|Image courtesy of Sira Anamwong/freedigitalphotos.net|
Grief is a funny thing. It has a way of sneaking up on you when you least expect it and bowls you over with its crushing weight. It remembers too much and with more details than you can bear to swallow. It fades away too slowly even though days, months and years have passed.
Grief taps me on the shoulder each time my eyes glance upon a cranberry colored dress hanging in the closet; it reminds me of happier times during my last pregnancy. Grief grips my heart when I see a black and white ultrasound picture saved on my desktop, which shows the image of two babies in my womb. Grief knocked the breath out of my lungs today when I remembered this was the month, five years ago, when we lost one of our twins.
During these five years, there have been periods of sorrow, anger and guilt. I have gone through all the what-ifs and why’s. I have racked my brain wondering if there was anything I could have done differently. There have been attempts to fix things and then the stark realization that some things just can’t be fixed.
Grief has been present every step of the way. It is a constant companion, one I have never welcomed, but which has become like an old friend. Over time, I have come to understand its purpose better. It does not stay around to haunt me, but to remind me of a previous time and place, of something beautiful and pure. It exists solely because of love.
Because of love, I had been overjoyed to see two little hearts pulsing on the ultrasound monitor when we had only expected to see one. I had dreamed big dreams for both of our babies, my heart expanding with joy once the initial shock wore off. I couldn’t wait to meet and hold them.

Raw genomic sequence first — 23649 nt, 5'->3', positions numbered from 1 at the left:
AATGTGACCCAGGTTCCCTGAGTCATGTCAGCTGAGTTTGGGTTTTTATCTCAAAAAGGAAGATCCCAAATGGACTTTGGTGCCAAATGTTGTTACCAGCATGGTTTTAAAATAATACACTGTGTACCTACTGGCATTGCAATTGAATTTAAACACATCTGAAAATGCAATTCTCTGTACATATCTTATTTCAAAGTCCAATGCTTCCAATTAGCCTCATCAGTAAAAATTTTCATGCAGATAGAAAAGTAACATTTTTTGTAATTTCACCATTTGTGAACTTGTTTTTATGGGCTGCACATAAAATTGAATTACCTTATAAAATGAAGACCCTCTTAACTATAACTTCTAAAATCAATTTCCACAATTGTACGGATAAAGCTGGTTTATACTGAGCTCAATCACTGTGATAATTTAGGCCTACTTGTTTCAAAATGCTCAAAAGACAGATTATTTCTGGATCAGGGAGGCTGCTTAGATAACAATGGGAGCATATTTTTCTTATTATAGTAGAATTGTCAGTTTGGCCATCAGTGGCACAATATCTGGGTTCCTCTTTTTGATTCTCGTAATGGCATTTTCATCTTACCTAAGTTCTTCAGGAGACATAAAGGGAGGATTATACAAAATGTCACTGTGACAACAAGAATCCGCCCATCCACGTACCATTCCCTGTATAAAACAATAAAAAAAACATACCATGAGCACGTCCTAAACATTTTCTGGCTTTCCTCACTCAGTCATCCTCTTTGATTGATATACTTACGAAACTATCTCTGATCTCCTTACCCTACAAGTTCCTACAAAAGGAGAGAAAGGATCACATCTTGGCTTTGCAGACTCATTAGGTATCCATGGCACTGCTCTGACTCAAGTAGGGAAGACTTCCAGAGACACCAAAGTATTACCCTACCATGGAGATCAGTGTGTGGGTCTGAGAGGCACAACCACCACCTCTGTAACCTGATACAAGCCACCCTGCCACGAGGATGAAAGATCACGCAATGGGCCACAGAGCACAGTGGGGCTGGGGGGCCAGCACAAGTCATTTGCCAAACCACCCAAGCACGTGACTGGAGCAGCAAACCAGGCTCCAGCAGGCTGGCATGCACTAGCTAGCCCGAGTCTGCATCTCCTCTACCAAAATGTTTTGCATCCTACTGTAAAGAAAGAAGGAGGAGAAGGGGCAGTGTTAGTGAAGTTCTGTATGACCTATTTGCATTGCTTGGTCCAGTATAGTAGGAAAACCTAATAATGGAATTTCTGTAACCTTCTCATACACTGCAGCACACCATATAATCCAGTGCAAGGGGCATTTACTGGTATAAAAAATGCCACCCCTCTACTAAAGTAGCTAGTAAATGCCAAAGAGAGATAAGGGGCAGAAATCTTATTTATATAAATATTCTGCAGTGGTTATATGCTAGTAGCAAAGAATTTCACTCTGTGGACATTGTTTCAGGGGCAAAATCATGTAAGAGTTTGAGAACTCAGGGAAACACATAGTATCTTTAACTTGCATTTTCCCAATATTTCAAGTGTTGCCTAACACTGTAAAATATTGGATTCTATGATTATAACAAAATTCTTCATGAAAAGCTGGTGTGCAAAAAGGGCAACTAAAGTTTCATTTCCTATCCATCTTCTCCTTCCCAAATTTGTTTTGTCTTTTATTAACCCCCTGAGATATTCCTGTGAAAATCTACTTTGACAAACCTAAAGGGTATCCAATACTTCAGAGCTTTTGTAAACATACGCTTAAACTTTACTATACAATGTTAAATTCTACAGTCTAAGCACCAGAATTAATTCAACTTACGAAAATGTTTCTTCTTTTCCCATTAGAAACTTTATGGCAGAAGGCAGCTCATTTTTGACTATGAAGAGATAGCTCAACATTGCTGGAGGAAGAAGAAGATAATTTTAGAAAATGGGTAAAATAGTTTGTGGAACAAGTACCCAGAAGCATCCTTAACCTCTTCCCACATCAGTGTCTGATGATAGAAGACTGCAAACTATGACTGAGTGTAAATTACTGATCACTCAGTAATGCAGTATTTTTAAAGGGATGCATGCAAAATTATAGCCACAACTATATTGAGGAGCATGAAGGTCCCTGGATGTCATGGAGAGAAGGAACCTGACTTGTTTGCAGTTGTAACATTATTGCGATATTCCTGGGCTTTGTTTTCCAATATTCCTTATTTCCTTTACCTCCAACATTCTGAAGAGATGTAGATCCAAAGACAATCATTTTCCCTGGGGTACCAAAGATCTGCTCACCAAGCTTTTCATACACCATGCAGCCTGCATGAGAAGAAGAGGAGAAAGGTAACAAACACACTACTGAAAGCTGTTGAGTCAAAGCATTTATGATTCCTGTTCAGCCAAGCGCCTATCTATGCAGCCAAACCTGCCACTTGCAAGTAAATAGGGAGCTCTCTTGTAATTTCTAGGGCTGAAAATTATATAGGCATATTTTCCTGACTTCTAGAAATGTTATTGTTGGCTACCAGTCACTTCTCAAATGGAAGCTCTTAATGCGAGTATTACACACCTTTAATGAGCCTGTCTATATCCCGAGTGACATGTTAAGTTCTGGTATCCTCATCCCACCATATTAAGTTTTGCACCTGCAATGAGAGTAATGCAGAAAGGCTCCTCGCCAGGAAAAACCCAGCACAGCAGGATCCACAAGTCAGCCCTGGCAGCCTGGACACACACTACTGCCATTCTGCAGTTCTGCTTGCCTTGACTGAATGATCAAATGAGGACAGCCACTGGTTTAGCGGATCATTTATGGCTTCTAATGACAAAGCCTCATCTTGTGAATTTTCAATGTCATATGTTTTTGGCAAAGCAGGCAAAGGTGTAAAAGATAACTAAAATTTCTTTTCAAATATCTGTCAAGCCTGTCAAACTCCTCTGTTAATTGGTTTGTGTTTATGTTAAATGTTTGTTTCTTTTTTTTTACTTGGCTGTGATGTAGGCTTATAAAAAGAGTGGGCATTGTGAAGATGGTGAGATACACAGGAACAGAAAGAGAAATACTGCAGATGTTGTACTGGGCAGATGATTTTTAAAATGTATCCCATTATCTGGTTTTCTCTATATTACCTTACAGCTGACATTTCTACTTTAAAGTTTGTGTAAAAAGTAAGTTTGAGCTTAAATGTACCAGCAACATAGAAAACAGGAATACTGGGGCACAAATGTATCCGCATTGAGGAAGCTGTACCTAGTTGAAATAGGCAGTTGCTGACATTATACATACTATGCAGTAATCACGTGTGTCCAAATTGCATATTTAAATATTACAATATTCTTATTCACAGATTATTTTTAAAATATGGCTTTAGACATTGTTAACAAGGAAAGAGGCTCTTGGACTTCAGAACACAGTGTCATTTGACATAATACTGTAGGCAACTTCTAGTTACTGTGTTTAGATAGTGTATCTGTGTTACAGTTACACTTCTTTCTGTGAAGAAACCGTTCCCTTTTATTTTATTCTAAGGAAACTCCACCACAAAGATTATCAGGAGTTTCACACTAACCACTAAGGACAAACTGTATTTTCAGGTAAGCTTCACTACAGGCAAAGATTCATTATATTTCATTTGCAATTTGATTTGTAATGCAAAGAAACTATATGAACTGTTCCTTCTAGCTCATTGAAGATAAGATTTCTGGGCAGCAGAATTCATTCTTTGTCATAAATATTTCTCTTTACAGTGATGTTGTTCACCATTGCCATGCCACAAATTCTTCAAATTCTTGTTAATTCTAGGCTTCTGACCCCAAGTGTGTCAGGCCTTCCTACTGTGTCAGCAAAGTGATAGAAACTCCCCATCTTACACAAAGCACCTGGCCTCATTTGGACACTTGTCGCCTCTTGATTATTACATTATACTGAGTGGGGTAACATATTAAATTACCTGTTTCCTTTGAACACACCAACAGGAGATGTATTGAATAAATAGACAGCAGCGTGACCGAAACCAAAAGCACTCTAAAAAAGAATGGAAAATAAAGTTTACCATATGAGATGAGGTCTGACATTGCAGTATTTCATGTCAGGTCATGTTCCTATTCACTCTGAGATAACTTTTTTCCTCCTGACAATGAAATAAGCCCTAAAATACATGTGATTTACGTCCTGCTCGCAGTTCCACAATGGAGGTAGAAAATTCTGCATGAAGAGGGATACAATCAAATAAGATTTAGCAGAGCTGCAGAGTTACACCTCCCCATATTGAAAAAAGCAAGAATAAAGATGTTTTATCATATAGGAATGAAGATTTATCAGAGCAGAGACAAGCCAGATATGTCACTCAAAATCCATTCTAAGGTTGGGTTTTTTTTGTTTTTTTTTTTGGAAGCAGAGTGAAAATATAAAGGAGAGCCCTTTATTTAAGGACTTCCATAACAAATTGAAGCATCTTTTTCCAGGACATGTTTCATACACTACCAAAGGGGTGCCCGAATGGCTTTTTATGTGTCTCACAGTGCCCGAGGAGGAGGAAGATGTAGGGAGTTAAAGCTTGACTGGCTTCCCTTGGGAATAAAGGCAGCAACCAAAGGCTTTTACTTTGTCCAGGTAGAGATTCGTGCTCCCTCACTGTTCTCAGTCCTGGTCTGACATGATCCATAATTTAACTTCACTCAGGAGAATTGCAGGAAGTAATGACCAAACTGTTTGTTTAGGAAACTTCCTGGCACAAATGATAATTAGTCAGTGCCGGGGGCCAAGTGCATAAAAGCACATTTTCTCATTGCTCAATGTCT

Because of love, I researched and bookmarked countless websites about twin pregnancies. I focused on eating for three and getting enough rest. I worried when I found out about the statistics for Vanishing Twin Syndrome, but I also hoped for the best.
Because of love, I went to the following prenatal appointment with a pounding heart. I scanned the monitor for signs of life as feelings of desperation grew in me with each passing second. I wept in my car for an hour after the doctor confirmed my worst fears.
Because of love, I grieved. For not being able to protect my child and prevent the miscarriage. For all the what-could-have-beens. For the day we will need to tell C about her other half.
Over time, grief and normality become intertwined in the day to day course of life. I suppose that’s when they say you have entered the fifth and last stage of grief: acceptance. This has to be my least favorite stage; it is not nearly as idyllic as denial or as empowering as bargaining. Acceptance means looking reality in the eyes and not turning away from its honest stare. To surrender what your heart has been holding onto with every ounce of passion and despair. Not because I love any less, but because love tells me it’s time to start living again.
I miss our baby, someone I have never met, but who is as real to me as the little girl with my oval shaped face and my husband’s spunky personality whom we joyfully welcomed into our family four years ago. Her presence at times reminds me of what we have lost, but more importantly, she constantly reminds me of all that we have been so blessed to have gained.
That is where I am this day, five years later. A little less sad, a little less wistful and a lot more thankful. Surprisingly, I find myself in a better place, one that is tinged with subtle hues of grief, but also coated with vibrant shades of love.
Listen to the beautiful words of this song, “Heaven is the Face“, by Steven Curtis Chapman.
Please share your own experiences with grief. I would be honored and encouraged to hear your story.